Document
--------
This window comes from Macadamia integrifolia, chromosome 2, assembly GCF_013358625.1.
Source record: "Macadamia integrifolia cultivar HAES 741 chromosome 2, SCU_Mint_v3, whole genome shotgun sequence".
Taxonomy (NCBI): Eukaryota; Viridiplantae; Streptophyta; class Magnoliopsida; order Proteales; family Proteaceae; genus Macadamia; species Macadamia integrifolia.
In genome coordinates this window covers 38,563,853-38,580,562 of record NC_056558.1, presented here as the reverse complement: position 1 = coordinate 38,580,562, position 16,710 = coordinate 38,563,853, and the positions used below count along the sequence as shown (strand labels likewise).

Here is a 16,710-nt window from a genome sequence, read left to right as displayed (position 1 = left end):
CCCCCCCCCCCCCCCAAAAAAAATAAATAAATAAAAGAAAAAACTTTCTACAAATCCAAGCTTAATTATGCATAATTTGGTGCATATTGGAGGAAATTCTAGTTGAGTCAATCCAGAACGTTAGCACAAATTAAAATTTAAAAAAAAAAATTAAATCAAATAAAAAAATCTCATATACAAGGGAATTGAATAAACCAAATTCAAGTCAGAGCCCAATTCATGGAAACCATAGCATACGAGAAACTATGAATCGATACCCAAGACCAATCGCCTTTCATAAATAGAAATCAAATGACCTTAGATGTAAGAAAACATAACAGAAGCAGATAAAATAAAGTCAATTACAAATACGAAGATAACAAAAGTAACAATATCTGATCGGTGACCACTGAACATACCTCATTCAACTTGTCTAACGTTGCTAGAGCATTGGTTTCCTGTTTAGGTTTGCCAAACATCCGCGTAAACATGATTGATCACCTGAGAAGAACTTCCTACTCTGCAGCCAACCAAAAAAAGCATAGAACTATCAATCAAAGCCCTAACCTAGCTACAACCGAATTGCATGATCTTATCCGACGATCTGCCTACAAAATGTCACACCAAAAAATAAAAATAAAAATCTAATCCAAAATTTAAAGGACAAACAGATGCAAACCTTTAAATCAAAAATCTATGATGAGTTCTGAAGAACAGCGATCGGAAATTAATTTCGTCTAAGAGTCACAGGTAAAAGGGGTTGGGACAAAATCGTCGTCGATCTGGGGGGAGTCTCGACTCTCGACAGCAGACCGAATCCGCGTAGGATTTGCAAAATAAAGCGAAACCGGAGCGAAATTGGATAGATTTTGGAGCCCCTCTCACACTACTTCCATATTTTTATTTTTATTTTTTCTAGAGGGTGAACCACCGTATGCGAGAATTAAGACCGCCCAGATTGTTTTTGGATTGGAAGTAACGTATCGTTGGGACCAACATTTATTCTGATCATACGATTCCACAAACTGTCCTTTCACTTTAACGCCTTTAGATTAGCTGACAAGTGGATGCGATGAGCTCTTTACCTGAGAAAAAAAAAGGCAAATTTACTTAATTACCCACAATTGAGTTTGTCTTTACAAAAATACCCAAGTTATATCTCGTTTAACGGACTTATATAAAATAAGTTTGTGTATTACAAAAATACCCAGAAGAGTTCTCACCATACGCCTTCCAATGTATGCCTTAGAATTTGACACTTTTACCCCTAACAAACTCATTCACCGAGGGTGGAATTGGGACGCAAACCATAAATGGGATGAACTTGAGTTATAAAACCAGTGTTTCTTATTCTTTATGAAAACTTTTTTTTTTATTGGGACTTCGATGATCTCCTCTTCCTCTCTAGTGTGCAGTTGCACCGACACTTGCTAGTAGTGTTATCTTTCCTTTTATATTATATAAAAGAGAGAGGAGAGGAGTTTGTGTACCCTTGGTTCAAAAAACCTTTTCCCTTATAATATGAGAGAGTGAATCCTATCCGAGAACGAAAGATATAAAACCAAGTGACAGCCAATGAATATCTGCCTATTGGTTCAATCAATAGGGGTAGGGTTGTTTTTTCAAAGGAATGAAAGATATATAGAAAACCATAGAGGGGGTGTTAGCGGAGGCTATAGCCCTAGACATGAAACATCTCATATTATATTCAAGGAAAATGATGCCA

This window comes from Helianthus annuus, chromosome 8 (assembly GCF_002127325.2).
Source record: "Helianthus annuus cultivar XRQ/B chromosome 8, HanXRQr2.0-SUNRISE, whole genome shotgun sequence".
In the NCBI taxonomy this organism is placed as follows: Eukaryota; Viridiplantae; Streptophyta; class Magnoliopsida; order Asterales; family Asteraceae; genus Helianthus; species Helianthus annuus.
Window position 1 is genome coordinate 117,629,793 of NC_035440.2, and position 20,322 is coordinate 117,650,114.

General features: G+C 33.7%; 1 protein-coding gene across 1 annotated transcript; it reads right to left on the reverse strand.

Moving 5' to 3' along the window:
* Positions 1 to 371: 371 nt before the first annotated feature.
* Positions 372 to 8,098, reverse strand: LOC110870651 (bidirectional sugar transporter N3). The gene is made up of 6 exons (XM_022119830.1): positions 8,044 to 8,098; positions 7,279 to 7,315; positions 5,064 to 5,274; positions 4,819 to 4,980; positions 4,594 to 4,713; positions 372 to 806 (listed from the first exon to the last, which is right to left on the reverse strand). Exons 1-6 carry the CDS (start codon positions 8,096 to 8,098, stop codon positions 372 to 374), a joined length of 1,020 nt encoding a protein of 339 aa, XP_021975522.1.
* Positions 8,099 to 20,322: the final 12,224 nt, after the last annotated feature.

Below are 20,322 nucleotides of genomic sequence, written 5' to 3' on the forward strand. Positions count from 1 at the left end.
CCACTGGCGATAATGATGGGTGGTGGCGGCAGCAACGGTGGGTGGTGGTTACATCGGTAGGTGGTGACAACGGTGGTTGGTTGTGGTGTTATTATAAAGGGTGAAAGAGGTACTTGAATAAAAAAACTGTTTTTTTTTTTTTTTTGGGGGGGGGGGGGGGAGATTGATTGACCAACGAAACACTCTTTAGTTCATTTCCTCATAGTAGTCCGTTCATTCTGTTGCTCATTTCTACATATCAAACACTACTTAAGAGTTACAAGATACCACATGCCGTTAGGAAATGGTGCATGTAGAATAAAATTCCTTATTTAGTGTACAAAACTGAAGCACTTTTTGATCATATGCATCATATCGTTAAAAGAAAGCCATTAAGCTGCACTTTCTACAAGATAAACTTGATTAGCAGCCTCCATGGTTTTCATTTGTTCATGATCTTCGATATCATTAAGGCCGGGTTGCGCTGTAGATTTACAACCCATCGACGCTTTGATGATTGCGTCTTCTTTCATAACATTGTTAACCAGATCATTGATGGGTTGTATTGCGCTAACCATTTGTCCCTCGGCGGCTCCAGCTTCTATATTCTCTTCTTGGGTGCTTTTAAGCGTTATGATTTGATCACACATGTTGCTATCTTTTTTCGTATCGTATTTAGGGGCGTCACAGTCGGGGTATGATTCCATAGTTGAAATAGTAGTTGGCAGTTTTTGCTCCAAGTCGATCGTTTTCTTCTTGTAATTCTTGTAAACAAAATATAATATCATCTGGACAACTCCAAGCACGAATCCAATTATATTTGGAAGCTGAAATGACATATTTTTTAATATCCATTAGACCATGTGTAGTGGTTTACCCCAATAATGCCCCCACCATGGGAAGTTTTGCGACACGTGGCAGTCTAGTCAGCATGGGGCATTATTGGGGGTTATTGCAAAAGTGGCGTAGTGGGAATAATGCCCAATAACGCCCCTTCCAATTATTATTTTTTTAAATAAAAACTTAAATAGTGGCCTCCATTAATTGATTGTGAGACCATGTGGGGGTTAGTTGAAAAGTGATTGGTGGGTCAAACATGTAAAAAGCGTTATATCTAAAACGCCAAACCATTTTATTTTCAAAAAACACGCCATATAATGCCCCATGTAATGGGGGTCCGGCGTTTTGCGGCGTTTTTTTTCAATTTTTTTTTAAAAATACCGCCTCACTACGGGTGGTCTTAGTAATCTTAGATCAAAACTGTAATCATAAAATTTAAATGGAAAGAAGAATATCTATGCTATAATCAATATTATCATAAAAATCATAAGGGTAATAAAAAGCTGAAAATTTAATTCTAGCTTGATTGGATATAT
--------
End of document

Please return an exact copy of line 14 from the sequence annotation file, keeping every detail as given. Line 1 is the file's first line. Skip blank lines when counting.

* Positions 372 to 8,098, reverse strand: LOC110870651 (bidirectional sugar transporter N3). The gene is made up of 6 exons (XM_022119830.1): positions 8,044 to 8,098; positions 7,279 to 7,315; positions 5,064 to 5,274; positions 4,819 to 4,980; positions 4,594 to 4,713; positions 372 to 806 (listed from the first exon to the last, which is right to left on the reverse strand). Exons 1-6 carry the CDS (start codon positions 8,096 to 8,098, stop codon positions 372 to 374), a joined length of 1,020 nt encoding a protein of 339 aa, XP_021975522.1.